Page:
- SEO benefits: When customers search for solutions, your articles can lead them to your site. This increases your website’s organic traffic and positions your brand as a authoritative source in your industry.
- Analytics insights: Many knowledge base tools (like HelpCrunch 🙃) offer analytics. You can track what customers search for and which articles are most popular, giving you insights to refine your content. This data-driven approach helps you keep jazzing up your help center and ensure it’s totally in sync with what your visitors are after.
Building a KB might eat up some time, but trust me, the perks are worth it. Think about your team kicking more goals, customers feeling the love, and having all that important info in one cozy spot. See what I’m getting at? It’s like putting in some effort now for a bigger win down the road. That’s where we get to the juicy part.
Creating your own knowledge base:
Pivotal tips & tricks
So, you’re ready to take your customer support game to the next level and create a knowledge base? That’s the spirit! We want to help you, so let’s go over the basic steps to get you started crafting.
Identifying what topics to include in your knowledge base
First things first, making a list of topics for your help center isn’t too tough. Check out the questions you’re answering all the time in your support queue, and have a chat with your team to figure out the FAQs.
Ideally, your help desk data can help you sort out the most common questions. But hey, if data isn’t around, try to review the knowledge bases of your direct competitors and the questions they answer; also Google Trends or tools like Ahrefs can suggest topics to cover. Whatever method you go with, set a goal to have enough content for the launch. Maybe that’s the top 20 priority articles on your list, or perhaps all the ones you marked as “high” priority.
Don’t worry about nailing every article from the get-go. Once your knowledge base is up and running, you’ll gather data that’ll show which other articles you really need and which ones you can skip.
Develop the structure and design of your knowledge base
The best setup is like a disk-folder-file: think of categories as disks, sections as folders, and articles as individual files with all the details. This style is super flexible and works great for any business.
At the same time, it’s totally up to you how to organize the content inside this structure. But there is one main rule – navigation should be intuitive for users. The same applies to design. No matter how important the information in your KB is, it won’t be used if it’s unusable. Also, it is self-evident that the KB style should match your brand’s so that the page looks like an integral part of your site.
Start by identifying the main categories that should address general topics of your customers’ queries. For example, “Getting Started,” “Delivery and returns,” or “Security.” Next, break these categories into separate sections and fill each section with articles on specialized topics.
Write knowledge base articles
Writing knowledge base content is probably the most important part of the process. Given the structure “from larger to smaller,” it is logical to assume that one article should cover one particular use case.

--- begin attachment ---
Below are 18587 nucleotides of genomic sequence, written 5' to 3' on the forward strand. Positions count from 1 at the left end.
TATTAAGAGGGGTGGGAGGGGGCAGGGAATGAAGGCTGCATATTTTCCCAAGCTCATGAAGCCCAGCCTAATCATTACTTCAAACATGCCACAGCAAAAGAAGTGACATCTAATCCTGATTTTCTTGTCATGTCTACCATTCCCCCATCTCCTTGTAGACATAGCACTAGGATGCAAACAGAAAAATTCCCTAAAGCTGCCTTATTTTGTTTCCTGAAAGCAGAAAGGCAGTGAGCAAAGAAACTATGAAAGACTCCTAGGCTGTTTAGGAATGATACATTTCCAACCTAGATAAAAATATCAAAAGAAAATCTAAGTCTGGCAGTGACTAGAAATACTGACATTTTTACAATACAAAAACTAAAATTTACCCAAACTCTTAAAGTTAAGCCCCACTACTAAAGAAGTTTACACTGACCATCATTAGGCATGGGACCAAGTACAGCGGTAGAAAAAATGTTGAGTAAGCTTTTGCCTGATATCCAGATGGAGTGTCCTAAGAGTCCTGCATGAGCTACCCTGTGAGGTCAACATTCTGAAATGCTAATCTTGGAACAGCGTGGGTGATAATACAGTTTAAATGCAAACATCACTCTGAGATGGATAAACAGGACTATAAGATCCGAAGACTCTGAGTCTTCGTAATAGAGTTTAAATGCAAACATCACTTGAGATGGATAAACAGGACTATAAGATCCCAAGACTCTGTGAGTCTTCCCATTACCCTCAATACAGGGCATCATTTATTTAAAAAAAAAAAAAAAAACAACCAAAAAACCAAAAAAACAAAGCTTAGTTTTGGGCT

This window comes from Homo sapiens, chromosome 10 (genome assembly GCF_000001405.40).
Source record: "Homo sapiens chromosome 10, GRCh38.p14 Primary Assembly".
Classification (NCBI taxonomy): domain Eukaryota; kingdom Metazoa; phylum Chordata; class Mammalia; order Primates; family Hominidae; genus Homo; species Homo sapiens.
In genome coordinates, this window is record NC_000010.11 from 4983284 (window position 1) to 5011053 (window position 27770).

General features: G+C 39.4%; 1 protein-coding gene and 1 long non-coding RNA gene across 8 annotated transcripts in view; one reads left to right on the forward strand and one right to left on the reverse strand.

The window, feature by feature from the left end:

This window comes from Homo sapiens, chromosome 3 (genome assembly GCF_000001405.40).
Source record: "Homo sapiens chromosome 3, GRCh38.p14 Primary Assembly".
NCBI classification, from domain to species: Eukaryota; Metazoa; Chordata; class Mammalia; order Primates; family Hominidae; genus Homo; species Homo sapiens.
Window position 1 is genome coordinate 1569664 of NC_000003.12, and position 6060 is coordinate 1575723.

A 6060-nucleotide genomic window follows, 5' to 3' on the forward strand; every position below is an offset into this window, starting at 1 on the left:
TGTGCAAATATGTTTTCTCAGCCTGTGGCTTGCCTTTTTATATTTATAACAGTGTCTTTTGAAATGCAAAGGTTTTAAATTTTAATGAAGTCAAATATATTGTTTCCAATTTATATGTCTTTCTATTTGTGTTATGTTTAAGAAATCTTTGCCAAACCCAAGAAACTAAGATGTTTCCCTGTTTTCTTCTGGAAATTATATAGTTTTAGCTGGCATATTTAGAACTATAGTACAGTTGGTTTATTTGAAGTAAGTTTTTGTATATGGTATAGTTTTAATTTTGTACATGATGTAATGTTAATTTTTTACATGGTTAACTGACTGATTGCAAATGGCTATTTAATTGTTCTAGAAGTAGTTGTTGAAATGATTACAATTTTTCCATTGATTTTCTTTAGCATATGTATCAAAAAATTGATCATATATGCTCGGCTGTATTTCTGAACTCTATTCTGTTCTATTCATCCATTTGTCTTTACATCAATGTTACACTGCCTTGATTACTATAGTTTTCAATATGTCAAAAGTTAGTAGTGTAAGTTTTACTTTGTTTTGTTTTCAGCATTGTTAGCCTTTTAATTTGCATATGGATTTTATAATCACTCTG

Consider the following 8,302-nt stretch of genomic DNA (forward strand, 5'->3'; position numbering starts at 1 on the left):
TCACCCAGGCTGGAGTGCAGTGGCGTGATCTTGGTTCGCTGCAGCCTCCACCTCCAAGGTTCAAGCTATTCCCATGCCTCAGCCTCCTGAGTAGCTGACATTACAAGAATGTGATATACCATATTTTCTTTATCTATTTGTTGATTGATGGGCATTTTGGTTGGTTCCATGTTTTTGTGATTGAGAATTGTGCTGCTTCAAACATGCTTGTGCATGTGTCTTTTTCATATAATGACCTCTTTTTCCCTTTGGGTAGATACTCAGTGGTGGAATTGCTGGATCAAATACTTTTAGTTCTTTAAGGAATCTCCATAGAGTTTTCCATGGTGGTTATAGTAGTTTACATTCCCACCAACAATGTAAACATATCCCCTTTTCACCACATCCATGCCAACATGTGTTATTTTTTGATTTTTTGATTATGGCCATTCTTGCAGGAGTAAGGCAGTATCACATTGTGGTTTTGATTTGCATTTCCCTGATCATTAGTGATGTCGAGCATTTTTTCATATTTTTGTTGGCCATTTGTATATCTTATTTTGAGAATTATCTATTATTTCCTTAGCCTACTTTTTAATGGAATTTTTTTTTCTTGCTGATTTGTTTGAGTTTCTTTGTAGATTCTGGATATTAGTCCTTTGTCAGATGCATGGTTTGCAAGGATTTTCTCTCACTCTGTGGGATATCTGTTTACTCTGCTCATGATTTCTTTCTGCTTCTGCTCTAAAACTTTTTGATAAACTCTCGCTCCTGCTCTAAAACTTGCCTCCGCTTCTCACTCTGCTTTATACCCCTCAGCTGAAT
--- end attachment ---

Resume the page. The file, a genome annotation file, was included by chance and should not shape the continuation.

But remember, you don’t have to start from square one. Chances are, your help desk is packed with stuff you can use – those past replies and saved responses. Using what your team has already written can be a major time-saver.
And keep content writing best practices in mind. Make articles comprehensive and engaging at the same time. Toss in some cool visuals, play around with lists and text styles, and think about adding anchor links for those longer pieces. For example, as shown in the screenshot of the article from our knowledge base below.
Also, don’t stick to one style of article. For this, you can use a convenient template. In particular, you can create:
- step-by-step instructions
- how-to articles
- troubleshooting pieces.
Analyze knowledge base performance and improve the content
Tracking the performance of your customer service knowledge base content is like checking the GPS during a road trip – it keeps you on the right path. Most platforms offer analytics tools that help you understand how your article is doing. Keep an eye on metrics and, with the insights, enhance your content:
- Updates: If you notice a specific section getting a lot of views, consider updating it with the latest information. Keeping your content fresh shows that you’re on top of your game.
- Clarity: If readers spend little time on your article, it might be a sign that it’s confusing. Simplify complex terms, use clear headings, and break down long paragraphs into smaller, digestible chunks.
- Visuals: People love visuals. If your article is a wall of text, consider adding images, diagrams, or even short videos to explain concepts visually.
- User feedback: Don’t underestimate the power of user feedback. If readers leave comments or rate your article, take their suggestions seriously.
Best knowledge base examples
Let’s now look at some of the best examples of knowledge bases and maybe learn something new.
WhatsApp is the free messenger platform that Meta owns. The people who use it for texting, chatting, and video calls come from all around the world. Thus, WhatsApp has a whole bunch of useful info. It’s like a guide for users, and it’s full of answers to common questions.